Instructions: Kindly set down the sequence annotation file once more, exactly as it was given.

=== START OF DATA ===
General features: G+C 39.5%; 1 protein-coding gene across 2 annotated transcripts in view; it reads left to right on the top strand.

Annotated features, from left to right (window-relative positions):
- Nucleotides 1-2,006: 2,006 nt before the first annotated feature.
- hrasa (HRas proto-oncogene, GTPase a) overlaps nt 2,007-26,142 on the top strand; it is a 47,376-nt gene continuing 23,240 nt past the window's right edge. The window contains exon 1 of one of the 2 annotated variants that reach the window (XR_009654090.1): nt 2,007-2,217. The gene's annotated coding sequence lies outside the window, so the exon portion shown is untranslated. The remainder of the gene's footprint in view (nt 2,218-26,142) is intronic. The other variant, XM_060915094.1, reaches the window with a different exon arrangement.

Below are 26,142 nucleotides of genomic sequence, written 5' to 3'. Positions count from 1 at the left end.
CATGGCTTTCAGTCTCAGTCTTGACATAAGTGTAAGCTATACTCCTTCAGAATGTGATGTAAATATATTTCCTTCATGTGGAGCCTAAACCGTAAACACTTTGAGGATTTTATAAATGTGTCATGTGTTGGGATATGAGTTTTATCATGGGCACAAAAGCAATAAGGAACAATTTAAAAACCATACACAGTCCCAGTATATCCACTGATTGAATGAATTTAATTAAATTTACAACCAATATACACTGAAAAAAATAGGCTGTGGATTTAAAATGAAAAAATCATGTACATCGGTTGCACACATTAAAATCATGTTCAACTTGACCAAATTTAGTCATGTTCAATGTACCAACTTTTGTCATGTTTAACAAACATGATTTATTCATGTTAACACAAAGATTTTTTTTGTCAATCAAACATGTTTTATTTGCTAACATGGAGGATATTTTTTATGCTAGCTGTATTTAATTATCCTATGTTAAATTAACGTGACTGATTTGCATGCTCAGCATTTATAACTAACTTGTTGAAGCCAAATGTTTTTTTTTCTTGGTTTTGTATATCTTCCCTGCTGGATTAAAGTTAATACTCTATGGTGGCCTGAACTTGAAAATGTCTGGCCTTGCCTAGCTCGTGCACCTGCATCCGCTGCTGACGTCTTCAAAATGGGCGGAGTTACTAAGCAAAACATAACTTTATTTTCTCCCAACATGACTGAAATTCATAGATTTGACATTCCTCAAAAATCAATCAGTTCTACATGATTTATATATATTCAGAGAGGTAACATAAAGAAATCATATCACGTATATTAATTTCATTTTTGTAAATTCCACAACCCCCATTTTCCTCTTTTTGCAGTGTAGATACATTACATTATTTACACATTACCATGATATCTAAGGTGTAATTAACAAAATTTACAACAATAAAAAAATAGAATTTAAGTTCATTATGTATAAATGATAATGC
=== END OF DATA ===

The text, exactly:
General features: G+C 39.5%; 1 protein-coding gene across 2 annotated transcripts in view; it reads left to right on the top strand.

Annotated features, from left to right (window-relative positions):
- Nucleotides 1-2,006: 2,006 nt before the first annotated feature.
- hrasa (HRas proto-oncogene, GTPase a) overlaps nt 2,007-26,142 on the top strand; it is a 47,376-nt gene continuing 23,240 nt past the window's right edge. The window contains exon 1 of one of the 2 annotated variants that reach the window (XR_009654090.1): nt 2,007-2,217. The gene's annotated coding sequence lies outside the window, so the exon portion shown is untranslated. The remainder of the gene's footprint in view (nt 2,218-26,142) is intronic. The other variant, XM_060915094.1, reaches the window with a different exon arrangement.

Below are 26,142 nucleotides of genomic sequence, written 5' to 3'. Positions count from 1 at the left end.
CATGGCTTTCAGTCTCAGTCTTGACATAAGTGTAAGCTATACTCCTTCAGAATGTGATGTAAATATATTTCCTTCATGTGGAGCCTAAACCGTAAACACTTTGAGGATTTTATAAATGTGTCATGTGTTGGGATATGAGTTTTATCATGGGCACAAAAGCAATAAGGAACAATTTAAAAACCATACACAGTCCCAGTATATCCACTGATTGAATGAATTTAATTAAATTTACAACCAATATACACTGAAAAAAATAGGCTGTGGATTTAAAATGAAAAAATCATGTACATCGGTTGCACACATTAAAATCATGTTCAACTTGACCAAATTTAGTCATGTTCAATGTACCAACTTTTGTCATGTTTAACAAACATGATTTATTCATGTTAACACAAAGATTTTTTTTGTCAATCAAACATGTTTTATTTGCTAACATGGAGGATATTTTTTATGCTAGCTGTATTTAATTATCCTATGTTAAATTAACGTGACTGATTTGCATGCTCAGCATTTATAACTAACTTGTTGAAGCCAAATGTTTTTTTTTCTTGGTTTTGTATATCTTCCCTGCTGGATTAAAGTTAATACTCTATGGTGGCCTGAACTTGAAAATGTCTGGCCTTGCCTAGCTCGTGCACCTGCATCCGCTGCTGACGTCTTCAAAATGGGCGGAGTTACTAAGCAAAACATAACTTTATTTTCTCCCAACATGACTGAAATTCATAGATTTGACATTCCTCAAAAATCAATCAGTTCTACATGATTTATATATATTCAGAGAGGTAACATAAAGAAATCATATCACGTATATTAATTTCATTTTTGTAAATTCCACAACCCCCATTTTCCTCTTTTTGCAGTGTAGATACATTACATTATTTACACATTACCATGATATCTAAGGTGTAATTAACAAAATTTACAACAATAAAAAAATAGAATTTAAGTTCATTATGTATAAATGATAATGC